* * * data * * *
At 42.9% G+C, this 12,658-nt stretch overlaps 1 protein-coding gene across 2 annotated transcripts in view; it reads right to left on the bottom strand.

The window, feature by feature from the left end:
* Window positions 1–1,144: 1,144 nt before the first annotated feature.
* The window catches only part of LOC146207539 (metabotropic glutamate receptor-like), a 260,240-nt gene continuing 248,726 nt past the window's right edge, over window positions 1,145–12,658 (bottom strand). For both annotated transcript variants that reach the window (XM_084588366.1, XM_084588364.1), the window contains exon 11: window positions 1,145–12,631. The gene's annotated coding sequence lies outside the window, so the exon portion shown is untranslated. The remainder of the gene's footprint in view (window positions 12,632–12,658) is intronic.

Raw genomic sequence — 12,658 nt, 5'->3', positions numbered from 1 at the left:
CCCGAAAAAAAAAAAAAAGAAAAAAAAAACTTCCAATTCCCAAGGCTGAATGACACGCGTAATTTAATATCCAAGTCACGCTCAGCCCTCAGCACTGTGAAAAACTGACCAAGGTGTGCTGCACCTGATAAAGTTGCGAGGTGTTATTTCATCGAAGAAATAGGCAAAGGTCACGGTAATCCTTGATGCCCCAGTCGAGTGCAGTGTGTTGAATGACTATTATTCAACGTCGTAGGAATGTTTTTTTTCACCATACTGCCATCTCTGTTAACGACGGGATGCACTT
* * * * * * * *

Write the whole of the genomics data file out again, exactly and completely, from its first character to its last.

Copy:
At 42.9% G+C, this 12,658-nt stretch overlaps 1 protein-coding gene across 2 annotated transcripts in view; it reads right to left on the bottom strand.

The window, feature by feature from the left end:
* Window positions 1–1,144: 1,144 nt before the first annotated feature.
* The window catches only part of LOC146207539 (metabotropic glutamate receptor-like), a 260,240-nt gene continuing 248,726 nt past the window's right edge, over window positions 1,145–12,658 (bottom strand). For both annotated transcript variants that reach the window (XM_084588366.1, XM_084588364.1), the window contains exon 11: window positions 1,145–12,631. The gene's annotated coding sequence lies outside the window, so the exon portion shown is untranslated. The remainder of the gene's footprint in view (window positions 12,632–12,658) is intronic.

Raw genomic sequence — 12,658 nt, 5'->3', positions numbered from 1 at the left:
CCCGAAAAAAAAAAAAAAGAAAAAAAAAACTTCCAATTCCCAAGGCTGAATGACACGCGTAATTTAATATCCAAGTCACGCTCAGCCCTCAGCACTGTGAAAAACTGACCAAGGTGTGCTGCACCTGATAAAGTTGCGAGGTGTTATTTCATCGAAGAAATAGGCAAAGGTCACGGTAATCCTTGATGCCCCAGTCGAGTGCAGTGTGTTGAATGACTATTATTCAACGTCGTAGGAATGTTTTTTTTCACCATACTGCCATCTCTGTTAACGACGGGATGCACTT